Despite the elegance and the efficiency of the technique, there are some limitations in the use of CAR T-cells that need to be addressed. First of all, toxicity and targeting issues are still impeding the wider application of CAR T-cell therapy. After T-cells are activated, they produce cytokines that stimulate activation of other T-cells. This leads to a repeated production of cytokines, known as a cytokine storm. Accumulation of cytokines may produce a series of toxic events called Cytokine Release Syndrome (CRS), which generates symptoms of fever, hypoxia, and neurological disturbances (Davila et al., 2014). CRS is successfully being treated with Tocilizumab (Fitzgerald et al., 2017). Another drawback of CAR therapy is that non-tumour B-cells are often targeted. This is known as B-cell aplasia. This issue is usually addressed with Immunoglobulin supplementation, but there is no comprehension of the long-term consequences of B-cell aplasia (Pehlivan et al., 2018). Neurotoxicity is another side effect that usually arises after CRS and it causes confusion, hallucinations, seizures and cerebral edema. Research has not been successful in understanding the pathophysiology of neurotoxicity and treating it (Gardner et al., 2016). The correlation between dosage and efficacy of the CAR T therapy is still unclear and is also impossible to predict which patients will recover from relapse and which will not. Moreover, vectors are not always successful in transfecting all T-cells. Since genetic engineering is a technique that is still being investigated and improved, the techniques to target and edit T-cells have not been optimised yet.

Figure 3: Electron micrograph of chronic lymphocytic leukaemia (Kolata, 2022)


CAR T-cells are beyond doubt a revolutionary treatment against cancer. Their main advantage against traditional treatments is their improved specificity, that reduces the risk of killing healthy cells in the patient’s body. Unfortunately though, the toxicity events are still high even with the use of CAR T-cells, but lab-research and clinical trials are currently trying to overcome this obstacle. Although CAR T-cells are not currently thought as a first-line treatment for cancer, this therapy promises long-term remission both for children and adult cancers, as the CAR T-cells can stay in the body for a long time to fight cancerous cells.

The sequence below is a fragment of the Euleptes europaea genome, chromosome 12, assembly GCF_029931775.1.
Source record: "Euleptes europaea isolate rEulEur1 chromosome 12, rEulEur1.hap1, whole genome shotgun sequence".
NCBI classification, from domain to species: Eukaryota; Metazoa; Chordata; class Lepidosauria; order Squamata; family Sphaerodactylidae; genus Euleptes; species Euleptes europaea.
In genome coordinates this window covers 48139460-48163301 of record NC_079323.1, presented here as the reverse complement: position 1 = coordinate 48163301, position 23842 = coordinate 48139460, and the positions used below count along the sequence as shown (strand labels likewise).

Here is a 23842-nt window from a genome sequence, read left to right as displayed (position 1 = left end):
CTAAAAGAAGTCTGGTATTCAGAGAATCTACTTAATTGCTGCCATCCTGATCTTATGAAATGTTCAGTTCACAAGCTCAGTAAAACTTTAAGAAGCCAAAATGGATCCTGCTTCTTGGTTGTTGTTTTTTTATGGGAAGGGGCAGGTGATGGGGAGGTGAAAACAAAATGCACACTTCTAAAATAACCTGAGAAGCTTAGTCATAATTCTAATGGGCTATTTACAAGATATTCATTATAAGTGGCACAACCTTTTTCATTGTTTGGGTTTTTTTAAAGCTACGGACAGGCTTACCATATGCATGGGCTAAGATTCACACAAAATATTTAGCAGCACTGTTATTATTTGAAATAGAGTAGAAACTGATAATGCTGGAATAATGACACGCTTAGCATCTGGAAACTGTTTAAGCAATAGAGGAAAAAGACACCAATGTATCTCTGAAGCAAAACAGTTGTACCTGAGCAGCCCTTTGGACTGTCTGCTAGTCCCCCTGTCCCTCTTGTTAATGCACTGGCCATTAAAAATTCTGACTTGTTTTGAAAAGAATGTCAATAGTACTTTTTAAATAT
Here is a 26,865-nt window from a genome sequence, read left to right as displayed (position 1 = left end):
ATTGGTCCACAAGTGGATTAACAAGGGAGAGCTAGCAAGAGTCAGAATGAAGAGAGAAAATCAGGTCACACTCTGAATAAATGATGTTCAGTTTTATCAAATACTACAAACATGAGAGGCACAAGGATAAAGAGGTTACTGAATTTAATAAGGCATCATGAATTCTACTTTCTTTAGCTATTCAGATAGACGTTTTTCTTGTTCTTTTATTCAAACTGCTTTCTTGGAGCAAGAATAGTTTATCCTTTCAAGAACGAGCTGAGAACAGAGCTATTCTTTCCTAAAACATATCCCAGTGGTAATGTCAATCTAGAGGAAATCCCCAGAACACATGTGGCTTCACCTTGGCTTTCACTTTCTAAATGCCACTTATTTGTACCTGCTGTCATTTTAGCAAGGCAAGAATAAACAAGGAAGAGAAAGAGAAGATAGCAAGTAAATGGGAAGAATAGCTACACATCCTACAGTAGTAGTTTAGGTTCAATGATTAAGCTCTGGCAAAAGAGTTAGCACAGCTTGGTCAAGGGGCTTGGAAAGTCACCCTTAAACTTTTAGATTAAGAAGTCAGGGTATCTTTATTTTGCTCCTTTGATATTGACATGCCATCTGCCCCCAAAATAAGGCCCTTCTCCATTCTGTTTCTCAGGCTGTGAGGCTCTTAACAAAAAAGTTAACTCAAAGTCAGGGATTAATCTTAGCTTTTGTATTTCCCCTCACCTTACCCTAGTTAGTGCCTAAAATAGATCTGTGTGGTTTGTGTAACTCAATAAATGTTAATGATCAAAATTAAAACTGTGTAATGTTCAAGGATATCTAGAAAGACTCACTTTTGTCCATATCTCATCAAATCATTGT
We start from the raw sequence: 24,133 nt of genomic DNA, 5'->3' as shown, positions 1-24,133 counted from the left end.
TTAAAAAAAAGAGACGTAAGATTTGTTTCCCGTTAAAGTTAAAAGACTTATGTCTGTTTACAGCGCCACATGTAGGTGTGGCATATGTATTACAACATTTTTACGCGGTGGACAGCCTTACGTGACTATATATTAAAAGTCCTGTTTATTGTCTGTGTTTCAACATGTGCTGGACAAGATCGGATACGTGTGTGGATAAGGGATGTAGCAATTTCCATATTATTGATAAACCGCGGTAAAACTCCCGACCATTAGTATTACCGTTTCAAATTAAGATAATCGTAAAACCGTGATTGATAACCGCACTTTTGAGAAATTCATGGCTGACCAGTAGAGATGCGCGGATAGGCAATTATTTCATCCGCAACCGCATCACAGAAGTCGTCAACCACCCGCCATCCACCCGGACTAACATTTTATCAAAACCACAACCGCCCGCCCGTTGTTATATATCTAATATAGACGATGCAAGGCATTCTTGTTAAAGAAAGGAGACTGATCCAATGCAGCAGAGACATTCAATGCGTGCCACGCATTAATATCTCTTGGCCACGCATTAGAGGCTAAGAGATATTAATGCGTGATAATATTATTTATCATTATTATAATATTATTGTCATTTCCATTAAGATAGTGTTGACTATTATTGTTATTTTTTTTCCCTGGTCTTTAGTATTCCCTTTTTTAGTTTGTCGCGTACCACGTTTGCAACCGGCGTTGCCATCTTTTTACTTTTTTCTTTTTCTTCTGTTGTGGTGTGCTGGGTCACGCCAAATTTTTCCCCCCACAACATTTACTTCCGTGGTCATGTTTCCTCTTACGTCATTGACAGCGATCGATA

Bibliographical References

Davila, M. L., Riviere, I., Wang, X., Bartido, S., Park, J., Curran, K., … Brentjens, R. (2014). Efficacy and toxicity management of 19-28Z car T cell therapy in B cell acute lymphoblastic leukemia. Science Translational Medicine, 6(224). doi:10.1126/scitranslmed.3008226

Donovan, L. K., Delaidelli, A., Joseph, S. K., Bielamowicz, K., Fousek, K., Holgado, B. L., … Taylor, M. D. (2020). Locoregional delivery of car T cells to the cerebrospinal fluid for treatment of metastatic medulloblastoma and Ependymoma. Nature Medicine, 26(5), 720–731. doi:10.1038/s41591-020-0827-2

Fitzgerald, J. C., Weiss, S. L., Maude, S. L., Barrett, D. M., Lacey, S. F., Melenhorst, J. J., … Teachey, D. T. (2017). Cytokine release syndrome after chimeric antigen receptor T cell therapy for acute lymphoblastic leukemia. Critical Care Medicine, 45(2). doi:10.1097/ccm.0000000000002053

Gardner, R., Wu, D., Cherian, S., Fang, M., Hanafi, L.-A., Finney, O., … Turtle, C. J. (2016). Acquisition of a CD19-negative myeloid phenotype allows immune escape of MLL-rearranged B-all from CD19 car-T-cell therapy. Blood, 127(20), 2406–2410. doi:10.1182/blood-2015-08-665547

Jaspers, J. E., & Brentjens, R. J. (2017). Development of CAR T cells designed to improve antitumor efficacy and safety. Pharmacology & Therapeutics, 178, 83–91. doi:10.1016/j.pharmthera.2017.03.012

Kumar, B. V., Connors, T. J., & Farber, D. L. (2018). Human T cell development, localization, and function throughout life. Immunity, 48(2), 202–213. doi:10.1016/j.immuni.2018.01.007

Labani-Motlagh, A., Ashja-Mahdavi, M., & Loskog, A. (2020). The tumor microenvironment: A milieu hindering and obstructing antitumor immune responses. Frontiers in Immunology, 11. doi:10.3389/fimmu.2020.00940

Maude, S. L., Frey, N., Shaw, P. A., Aplenc, R., Barrett, D. M., Bunin, N. J., … Grupp, S. A. (2014). Chimeric antigen receptor T cells for sustained remissions in leukemia. New England Journal of Medicine, 371(16), 1507–1517. doi:10.1056/nejmoa1407222

National Cancer Institute (2022). Retrieved from

Pehlivan, K. C., Duncan, B. B., & Lee, D. W. (2018). Car-T cell therapy for acute lymphoblastic leukemia: Transforming the treatment of relapsed and refractory disease. Current Hematologic Malignancy Reports, 13(5), 396–406. doi:10.1007/s11899-018-0470-x

Rosenbaum, L. (2017). Tragedy, perseverance, and chance — the story of Car-T therapy. New England Journal of Medicine, 377(14), 1313–1315. doi:10.1056/nejmp1711886

Savoldo, B., Ramos, C. A., Liu, E., Mims, M. P., Keating, M. J., Carrum, G., … Dotti, G. (2011). CD28 costimulation improves expansion and persistence of chimeric antigen receptor–modified T cells in lymphoma patients. Journal of Clinical Investigation, 121(5), 1822–1826. doi:10.1172/jci46110

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Matina Laskou